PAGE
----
Additionally, Sakuma modified its 2014 Employee Housing Agreement to prohibit visitors of employees or occupants from going inside an employee’s housing unit. Instead, employees could only meet with visitors at the Sakuma visitor center between the hours of 9:00 a.m. and 9:00 p.m.  The security guards were able to survey the meetings at the visitor center.

Familias subsequently filed suit against Sakuma. On October 25, 2013, the Court found that Sakuma had interfered with Familias’ members’ rights under the Little Norris LaGuardia Act (“LNLA”) by hiring the security guards to conduct surveillance on the workers’ housing. Then in June 2014, the Court again ruled for Familias, finding that Sakuma had interfered with rights under the LNLA and retaliated against Familias’ members for exercising their rights under LNLA by denying members housing at Sakuma’s labor camps, and classifying members as ineligible for work because of their organizing activity.

In October 2014, Familias sought a preliminary injunction against Sakuma. Familias sought an order requiring Sakuma to remove its policies that: (1) prohibit visitors from going in workers’ housing units;  (2) prohibit the distribution of materials in non-work locations; and (3) prohibit workers from engaging in any other act that would interfere with the their right to self-organize or engage in concerned activities.   The Court granted the preliminary injunction.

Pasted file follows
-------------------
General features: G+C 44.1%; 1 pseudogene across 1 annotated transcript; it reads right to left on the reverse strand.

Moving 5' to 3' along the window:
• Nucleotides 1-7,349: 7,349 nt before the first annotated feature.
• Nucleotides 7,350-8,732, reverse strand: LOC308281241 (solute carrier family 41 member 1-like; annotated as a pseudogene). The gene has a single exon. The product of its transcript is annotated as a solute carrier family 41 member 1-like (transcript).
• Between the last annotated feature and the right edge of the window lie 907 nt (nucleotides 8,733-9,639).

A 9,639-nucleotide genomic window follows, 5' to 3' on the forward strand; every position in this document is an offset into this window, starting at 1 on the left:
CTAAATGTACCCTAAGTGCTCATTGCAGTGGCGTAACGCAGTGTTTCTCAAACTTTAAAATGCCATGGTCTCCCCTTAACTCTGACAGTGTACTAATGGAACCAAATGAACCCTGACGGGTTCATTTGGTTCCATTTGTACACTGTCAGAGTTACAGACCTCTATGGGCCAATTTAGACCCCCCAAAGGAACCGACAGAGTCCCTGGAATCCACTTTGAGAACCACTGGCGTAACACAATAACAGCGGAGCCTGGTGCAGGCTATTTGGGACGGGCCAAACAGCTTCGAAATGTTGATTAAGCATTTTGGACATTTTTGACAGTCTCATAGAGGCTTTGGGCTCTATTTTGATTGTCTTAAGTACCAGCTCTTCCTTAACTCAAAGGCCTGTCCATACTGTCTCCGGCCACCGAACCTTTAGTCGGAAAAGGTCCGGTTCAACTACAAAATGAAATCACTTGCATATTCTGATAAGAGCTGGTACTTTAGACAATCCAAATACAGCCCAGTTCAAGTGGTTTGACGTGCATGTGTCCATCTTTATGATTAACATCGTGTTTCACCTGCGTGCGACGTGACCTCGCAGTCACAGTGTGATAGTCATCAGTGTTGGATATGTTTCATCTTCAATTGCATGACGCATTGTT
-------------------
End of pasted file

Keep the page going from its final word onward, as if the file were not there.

The Court’s Decision

The Court first analyzed the LNLA.  The LNLA, like the NLRA, provides that workers “shall be free from interference, restraint, or coercion of employers . . . in self-organization or in other concerted activities for the purpose of collective bargaining or other mutual aid or protections.”   The Court noted that time outside working hours, whether before or after work, or during breaks is an employee’s time to use as he or she pleases.  Thus, an employer cannot promulgate and enforce a rule prohibiting union solicitation by an employee outside working hours, although such activity occurs on company property.